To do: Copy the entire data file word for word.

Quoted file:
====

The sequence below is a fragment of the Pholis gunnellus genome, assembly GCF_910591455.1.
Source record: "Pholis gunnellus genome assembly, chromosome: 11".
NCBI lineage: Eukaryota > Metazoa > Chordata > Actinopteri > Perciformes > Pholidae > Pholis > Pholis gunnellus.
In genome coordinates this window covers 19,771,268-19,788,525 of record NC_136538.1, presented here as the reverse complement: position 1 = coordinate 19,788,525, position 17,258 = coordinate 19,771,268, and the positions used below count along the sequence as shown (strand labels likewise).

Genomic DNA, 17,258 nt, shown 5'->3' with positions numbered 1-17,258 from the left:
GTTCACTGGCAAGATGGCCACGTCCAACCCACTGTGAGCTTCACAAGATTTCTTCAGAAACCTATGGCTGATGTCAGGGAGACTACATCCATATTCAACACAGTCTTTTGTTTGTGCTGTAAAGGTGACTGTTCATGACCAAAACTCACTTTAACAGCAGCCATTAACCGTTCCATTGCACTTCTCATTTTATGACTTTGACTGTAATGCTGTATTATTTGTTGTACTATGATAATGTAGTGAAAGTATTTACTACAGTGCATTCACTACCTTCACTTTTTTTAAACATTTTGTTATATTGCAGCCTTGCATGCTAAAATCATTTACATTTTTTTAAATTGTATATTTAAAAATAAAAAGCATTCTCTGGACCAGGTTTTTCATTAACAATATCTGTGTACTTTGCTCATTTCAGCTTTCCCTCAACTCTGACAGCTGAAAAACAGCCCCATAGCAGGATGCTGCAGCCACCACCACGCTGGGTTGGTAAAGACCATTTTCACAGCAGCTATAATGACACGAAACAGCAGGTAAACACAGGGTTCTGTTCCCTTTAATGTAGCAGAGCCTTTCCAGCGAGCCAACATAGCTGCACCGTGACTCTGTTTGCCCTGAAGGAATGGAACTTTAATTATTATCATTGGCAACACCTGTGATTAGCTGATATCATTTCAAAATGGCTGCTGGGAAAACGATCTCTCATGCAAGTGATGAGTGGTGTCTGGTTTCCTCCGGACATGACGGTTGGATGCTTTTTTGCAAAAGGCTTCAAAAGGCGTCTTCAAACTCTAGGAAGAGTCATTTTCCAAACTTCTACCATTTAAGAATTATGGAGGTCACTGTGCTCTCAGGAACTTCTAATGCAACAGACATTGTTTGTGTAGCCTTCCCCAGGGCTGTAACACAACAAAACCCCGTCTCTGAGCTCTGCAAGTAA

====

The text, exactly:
The sequence below is a fragment of the Pholis gunnellus genome, assembly GCF_910591455.1.
Source record: "Pholis gunnellus genome assembly, chromosome: 11".
NCBI lineage: Eukaryota > Metazoa > Chordata > Actinopteri > Perciformes > Pholidae > Pholis > Pholis gunnellus.
In genome coordinates this window covers 19,771,268-19,788,525 of record NC_136538.1, presented here as the reverse complement: position 1 = coordinate 19,788,525, position 17,258 = coordinate 19,771,268, and the positions used below count along the sequence as shown (strand labels likewise).

Genomic DNA, 17,258 nt, shown 5'->3' with positions numbered 1-17,258 from the left:
GTTCACTGGCAAGATGGCCACGTCCAACCCACTGTGAGCTTCACAAGATTTCTTCAGAAACCTATGGCTGATGTCAGGGAGACTACATCCATATTCAACACAGTCTTTTGTTTGTGCTGTAAAGGTGACTGTTCATGACCAAAACTCACTTTAACAGCAGCCATTAACCGTTCCATTGCACTTCTCATTTTATGACTTTGACTGTAATGCTGTATTATTTGTTGTACTATGATAATGTAGTGAAAGTATTTACTACAGTGCATTCACTACCTTCACTTTTTTTAAACATTTTGTTATATTGCAGCCTTGCATGCTAAAATCATTTACATTTTTTTAAATTGTATATTTAAAAATAAAAAGCATTCTCTGGACCAGGTTTTTCATTAACAATATCTGTGTACTTTGCTCATTTCAGCTTTCCCTCAACTCTGACAGCTGAAAAACAGCCCCATAGCAGGATGCTGCAGCCACCACCACGCTGGGTTGGTAAAGACCATTTTCACAGCAGCTATAATGACACGAAACAGCAGGTAAACACAGGGTTCTGTTCCCTTTAATGTAGCAGAGCCTTTCCAGCGAGCCAACATAGCTGCACCGTGACTCTGTTTGCCCTGAAGGAATGGAACTTTAATTATTATCATTGGCAACACCTGTGATTAGCTGATATCATTTCAAAATGGCTGCTGGGAAAACGATCTCTCATGCAAGTGATGAGTGGTGTCTGGTTTCCTCCGGACATGACGGTTGGATGCTTTTTTGCAAAAGGCTTCAAAAGGCGTCTTCAAACTCTAGGAAGAGTCATTTTCCAAACTTCTACCATTTAAGAATTATGGAGGTCACTGTGCTCTCAGGAACTTCTAATGCAACAGACATTGTTTGTGTAGCCTTCCCCAGGGCTGTAACACAACAAAACCCCGTCTCTGAGCTCTGCAAGTAA